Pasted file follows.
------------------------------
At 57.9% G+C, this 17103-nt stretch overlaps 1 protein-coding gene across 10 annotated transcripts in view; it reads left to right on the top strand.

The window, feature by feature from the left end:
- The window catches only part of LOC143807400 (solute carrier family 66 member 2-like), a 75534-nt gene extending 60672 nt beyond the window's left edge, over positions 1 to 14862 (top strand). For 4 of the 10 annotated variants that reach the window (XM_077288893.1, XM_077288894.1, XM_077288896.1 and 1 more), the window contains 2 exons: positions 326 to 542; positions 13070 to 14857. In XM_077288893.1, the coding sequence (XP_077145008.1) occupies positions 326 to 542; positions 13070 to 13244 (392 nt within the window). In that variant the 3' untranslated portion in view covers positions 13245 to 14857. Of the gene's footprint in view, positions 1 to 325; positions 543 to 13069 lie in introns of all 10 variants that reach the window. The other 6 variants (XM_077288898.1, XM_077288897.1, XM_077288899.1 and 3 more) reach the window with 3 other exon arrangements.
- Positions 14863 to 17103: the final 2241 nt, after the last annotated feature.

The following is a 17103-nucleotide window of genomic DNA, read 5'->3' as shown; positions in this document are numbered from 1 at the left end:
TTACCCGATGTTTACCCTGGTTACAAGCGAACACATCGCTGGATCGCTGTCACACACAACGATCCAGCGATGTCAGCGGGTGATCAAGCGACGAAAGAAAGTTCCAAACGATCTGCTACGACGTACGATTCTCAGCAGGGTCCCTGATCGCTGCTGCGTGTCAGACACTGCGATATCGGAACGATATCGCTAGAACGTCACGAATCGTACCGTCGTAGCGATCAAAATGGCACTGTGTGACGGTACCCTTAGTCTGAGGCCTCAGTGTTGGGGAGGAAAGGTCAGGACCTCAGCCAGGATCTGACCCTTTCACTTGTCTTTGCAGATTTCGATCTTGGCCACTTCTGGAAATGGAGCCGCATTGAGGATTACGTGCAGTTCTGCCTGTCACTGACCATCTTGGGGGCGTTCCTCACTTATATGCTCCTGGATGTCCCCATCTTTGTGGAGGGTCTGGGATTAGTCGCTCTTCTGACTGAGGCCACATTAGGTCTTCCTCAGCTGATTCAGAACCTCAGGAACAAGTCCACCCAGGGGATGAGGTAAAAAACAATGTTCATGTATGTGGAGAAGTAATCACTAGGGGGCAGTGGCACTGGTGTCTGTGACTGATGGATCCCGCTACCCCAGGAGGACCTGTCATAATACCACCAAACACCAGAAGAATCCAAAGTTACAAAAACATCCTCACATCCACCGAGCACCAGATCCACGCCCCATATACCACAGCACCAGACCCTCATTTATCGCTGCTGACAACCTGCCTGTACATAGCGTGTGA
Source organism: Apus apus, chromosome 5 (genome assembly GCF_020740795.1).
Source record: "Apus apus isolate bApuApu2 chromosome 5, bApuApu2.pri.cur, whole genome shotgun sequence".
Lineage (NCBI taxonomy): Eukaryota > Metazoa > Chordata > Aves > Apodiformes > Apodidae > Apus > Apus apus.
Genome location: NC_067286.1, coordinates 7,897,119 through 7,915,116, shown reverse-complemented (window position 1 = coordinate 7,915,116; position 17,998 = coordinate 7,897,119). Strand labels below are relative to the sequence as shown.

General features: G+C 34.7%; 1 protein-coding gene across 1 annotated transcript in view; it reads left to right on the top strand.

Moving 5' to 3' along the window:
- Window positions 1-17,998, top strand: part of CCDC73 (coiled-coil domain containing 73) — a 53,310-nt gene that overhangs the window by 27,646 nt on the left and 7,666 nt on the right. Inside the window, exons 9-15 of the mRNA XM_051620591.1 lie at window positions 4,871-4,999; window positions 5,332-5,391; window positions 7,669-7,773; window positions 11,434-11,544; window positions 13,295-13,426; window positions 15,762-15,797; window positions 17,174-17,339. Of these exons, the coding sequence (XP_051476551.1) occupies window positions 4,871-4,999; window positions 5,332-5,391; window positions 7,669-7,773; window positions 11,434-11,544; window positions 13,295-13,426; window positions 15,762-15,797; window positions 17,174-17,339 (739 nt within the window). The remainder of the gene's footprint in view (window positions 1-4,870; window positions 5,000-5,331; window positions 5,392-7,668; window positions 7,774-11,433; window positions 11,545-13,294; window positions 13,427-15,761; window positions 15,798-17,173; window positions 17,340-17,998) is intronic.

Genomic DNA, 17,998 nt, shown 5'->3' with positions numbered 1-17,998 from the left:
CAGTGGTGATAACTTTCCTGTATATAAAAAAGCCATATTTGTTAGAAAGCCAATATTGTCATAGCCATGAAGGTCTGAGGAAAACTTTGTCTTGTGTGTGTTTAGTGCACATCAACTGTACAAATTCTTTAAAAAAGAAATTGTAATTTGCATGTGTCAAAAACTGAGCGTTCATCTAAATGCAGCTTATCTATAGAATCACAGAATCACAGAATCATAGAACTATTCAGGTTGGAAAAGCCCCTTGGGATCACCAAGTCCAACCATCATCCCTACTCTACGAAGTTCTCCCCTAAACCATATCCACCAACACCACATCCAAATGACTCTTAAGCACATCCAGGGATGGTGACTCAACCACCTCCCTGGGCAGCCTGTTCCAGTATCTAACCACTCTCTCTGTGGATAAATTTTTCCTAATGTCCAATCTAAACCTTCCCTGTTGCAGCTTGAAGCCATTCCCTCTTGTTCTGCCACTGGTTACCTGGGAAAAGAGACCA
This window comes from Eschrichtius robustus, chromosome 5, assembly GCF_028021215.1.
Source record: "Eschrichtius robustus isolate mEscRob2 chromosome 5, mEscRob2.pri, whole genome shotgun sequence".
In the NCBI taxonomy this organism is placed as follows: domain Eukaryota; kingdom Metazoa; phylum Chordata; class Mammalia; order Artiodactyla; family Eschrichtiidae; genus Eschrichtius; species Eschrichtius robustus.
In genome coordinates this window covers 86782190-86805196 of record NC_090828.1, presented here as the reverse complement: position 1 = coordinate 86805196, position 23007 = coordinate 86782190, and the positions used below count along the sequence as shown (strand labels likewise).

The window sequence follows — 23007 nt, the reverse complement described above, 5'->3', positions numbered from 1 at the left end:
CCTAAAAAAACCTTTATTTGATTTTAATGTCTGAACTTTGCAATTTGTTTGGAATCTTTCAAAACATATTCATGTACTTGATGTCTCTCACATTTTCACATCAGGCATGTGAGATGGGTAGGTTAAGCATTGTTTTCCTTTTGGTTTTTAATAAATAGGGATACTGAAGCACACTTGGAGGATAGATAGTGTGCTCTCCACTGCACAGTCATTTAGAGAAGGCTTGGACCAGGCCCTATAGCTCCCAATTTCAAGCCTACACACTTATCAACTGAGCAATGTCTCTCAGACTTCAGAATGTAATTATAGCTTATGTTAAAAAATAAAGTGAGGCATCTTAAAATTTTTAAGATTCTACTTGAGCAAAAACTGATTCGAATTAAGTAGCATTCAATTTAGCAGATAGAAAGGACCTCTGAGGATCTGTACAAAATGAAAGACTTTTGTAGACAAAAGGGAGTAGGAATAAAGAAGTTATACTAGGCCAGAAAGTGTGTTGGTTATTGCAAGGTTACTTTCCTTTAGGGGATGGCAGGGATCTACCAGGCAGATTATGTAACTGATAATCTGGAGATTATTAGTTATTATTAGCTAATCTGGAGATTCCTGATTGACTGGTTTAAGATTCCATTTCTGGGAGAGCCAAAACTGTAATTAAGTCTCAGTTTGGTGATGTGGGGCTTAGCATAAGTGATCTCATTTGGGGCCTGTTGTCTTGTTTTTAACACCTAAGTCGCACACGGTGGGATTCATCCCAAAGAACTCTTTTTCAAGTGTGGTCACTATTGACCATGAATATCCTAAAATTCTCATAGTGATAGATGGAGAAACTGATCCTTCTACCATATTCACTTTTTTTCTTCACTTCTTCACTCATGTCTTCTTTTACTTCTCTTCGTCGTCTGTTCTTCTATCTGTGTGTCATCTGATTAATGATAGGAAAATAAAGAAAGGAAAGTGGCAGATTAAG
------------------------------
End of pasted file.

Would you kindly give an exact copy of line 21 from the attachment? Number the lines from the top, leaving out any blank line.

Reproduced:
CCTAAAAAAACCTTTATTTGATTTTAATGTCTGAACTTTGCAATTTGTTTGGAATCTTTCAAAACATATTCATGTACTTGATGTCTCTCACATTTTCACATCAGGCATGTGAGATGGGTAGGTTAAGCATTGTTTTCCTTTTGGTTTTTAATAAATAGGGATACTGAAGCACACTTGGAGGATAGATAGTGTGCTCTCCACTGCACAGTCATTTAGAGAAGGCTTGGACCAGGCCCTATAGCTCCCAATTTCAAGCCTACACACTTATCAACTGAGCAATGTCTCTCAGACTTCAGAATGTAATTATAGCTTATGTTAAAAAATAAAGTGAGGCATCTTAAAATTTTTAAGATTCTACTTGAGCAAAAACTGATTCGAATTAAGTAGCATTCAATTTAGCAGATAGAAAGGACCTCTGAGGATCTGTACAAAATGAAAGACTTTTGTAGACAAAAGGGAGTAGGAATAAAGAAGTTATACTAGGCCAGAAAGTGTGTTGGTTATTGCAAGGTTACTTTCCTTTAGGGGATGGCAGGGATCTACCAGGCAGATTATGTAACTGATAATCTGGAGATTATTAGTTATTATTAGCTAATCTGGAGATTCCTGATTGACTGGTTTAAGATTCCATTTCTGGGAGAGCCAAAACTGTAATTAAGTCTCAGTTTGGTGATGTGGGGCTTAGCATAAGTGATCTCATTTGGGGCCTGTTGTCTTGTTTTTAACACCTAAGTCGCACACGGTGGGATTCATCCCAAAGAACTCTTTTTCAAGTGTGGTCACTATTGACCATGAATATCCTAAAATTCTCATAGTGATAGATGGAGAAACTGATCCTTCTACCATATTCACTTTTTTTCTTCACTTCTTCACTCATGTCTTCTTTTACTTCTCTTCGTCGTCTGTTCTTCTATCTGTGTGTCATCTGATTAATGATAGGAAAATAAAGAAAGGAAAGTGGCAGATTAAG